Multiple Sclerosis is an inflammatory disorder in which the immune cells attack the myelin sheath of the nervous system. Due to loss of insulation, valuable neurological information is not properly integrated, leading to worsening physical as well as mental symptoms. The disease covers mostly a relapsing-remitting course, with the ultimate deterioration of both mental and physical systems in advanced stages, compromising the quality of life and overall survival.
Several experimental drugs are being tested across the world in an effort to devise successful treatment options that can slow the progression of the disease or facilitate the remyelination of nervous tissues. In this regard, a new novel therapy will be tested in a double-blind, placebo-controlled cross-over trial to assess the remyelination potential of clemastine.
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The Phase 2 study will test the tolerability, safety, and effectiveness of active remyelinating molecule in multiple sclerosis patients with the relapsing-remitting course of the illness. Clemastine has been approved by the FDA for the treatment of allergic rhinitis after the discovery of its role in the differentiation of oligodendrocytes. So far, it is still in experimental stages as a potential therapy for MS.
The phase 2 study will be held at the University of California, San Francisco, and will enroll approximately 50 patients. As part of the trial, study participants will be required to come to USCF at least 5 times within a 6-month study period. The patients will be enrolled after preliminary examination and assessment of eligibility criteria. Besides a baseline visit, the patients will be called for follow-up visits at 1, 3 and 5 months.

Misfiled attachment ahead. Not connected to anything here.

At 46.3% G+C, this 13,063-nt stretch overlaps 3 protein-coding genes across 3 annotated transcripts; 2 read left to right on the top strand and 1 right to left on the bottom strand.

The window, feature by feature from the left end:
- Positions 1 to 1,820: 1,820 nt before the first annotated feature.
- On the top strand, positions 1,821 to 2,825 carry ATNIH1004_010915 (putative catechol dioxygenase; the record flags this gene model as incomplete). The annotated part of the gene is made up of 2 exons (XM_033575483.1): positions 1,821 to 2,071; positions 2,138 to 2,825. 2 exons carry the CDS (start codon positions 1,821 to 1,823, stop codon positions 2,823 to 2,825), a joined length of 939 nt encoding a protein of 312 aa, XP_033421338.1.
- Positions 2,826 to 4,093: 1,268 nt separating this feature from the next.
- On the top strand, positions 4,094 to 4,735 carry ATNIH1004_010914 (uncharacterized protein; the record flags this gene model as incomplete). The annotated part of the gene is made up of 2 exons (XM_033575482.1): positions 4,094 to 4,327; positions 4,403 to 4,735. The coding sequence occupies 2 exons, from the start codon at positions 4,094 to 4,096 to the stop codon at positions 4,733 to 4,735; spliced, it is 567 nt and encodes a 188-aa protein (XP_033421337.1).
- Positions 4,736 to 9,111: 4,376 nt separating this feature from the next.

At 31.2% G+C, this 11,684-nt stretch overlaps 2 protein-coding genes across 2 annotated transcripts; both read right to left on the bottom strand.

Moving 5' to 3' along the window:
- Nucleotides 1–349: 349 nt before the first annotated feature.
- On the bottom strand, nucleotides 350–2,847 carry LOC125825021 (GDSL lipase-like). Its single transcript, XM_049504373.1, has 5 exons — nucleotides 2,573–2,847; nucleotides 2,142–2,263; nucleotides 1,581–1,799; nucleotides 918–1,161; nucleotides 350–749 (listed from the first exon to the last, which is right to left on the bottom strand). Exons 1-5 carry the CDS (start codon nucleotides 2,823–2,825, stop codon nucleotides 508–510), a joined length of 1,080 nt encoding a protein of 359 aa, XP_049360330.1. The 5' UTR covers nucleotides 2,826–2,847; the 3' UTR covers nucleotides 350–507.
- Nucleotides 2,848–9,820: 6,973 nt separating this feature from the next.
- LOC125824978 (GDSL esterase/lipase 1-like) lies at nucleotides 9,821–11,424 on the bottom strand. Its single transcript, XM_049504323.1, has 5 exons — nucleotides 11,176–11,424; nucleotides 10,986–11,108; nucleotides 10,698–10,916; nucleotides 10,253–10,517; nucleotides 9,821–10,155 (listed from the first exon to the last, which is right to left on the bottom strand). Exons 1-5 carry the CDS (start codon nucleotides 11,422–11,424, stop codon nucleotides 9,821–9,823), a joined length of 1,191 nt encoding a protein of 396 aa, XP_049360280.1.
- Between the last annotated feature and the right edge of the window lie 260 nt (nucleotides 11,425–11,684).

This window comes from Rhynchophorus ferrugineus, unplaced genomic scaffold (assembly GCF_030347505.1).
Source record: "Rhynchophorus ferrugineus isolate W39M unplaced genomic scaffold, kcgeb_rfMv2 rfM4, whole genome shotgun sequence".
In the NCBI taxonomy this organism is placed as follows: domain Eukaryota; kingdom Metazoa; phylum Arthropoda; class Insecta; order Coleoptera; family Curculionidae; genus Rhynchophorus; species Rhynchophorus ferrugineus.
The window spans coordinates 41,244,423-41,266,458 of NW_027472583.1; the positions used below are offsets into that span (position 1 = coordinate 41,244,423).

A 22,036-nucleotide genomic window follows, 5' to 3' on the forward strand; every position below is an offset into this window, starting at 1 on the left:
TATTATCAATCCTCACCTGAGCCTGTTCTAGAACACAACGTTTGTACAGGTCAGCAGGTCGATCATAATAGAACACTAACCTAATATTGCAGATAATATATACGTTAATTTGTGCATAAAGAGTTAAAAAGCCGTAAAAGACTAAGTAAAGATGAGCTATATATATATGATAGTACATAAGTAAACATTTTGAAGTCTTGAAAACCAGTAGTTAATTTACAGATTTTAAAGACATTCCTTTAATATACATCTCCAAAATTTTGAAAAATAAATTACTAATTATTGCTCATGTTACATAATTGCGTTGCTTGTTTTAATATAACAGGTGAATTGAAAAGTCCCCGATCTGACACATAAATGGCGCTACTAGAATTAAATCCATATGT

Patients will be randomly assigned toin the study group or placebo group for 3 months. During the study period, each study participant is required to take the pill by mouth twice a day. The study group will receive 3 months of active drug therapy followed by 2 months of placebo, and the control group will receive 3 months of placebo followed by 2 months of active group.
Investigators will assess the remyelination of neurological regions via MRI, electrophysiological studies and anterior visual pathway studies. The primary outcome measure of the study is set at the assessment of Full Field Visual Evoked Potential that is performed at each patient follow-up visit. Secondary outcomes are assessment of tolerability, effectiveness and safety besides, measurement of serum B12 levels, serum Triglyceride Level, serum creatinine levels, serum hCG levels and electrophysiological evidence of remyelination by series of tests. The study is expected to be completed by September of 2014.
The patients can continue their active MS disease modifying treatments as long as they don’t participate in any other interventional research program.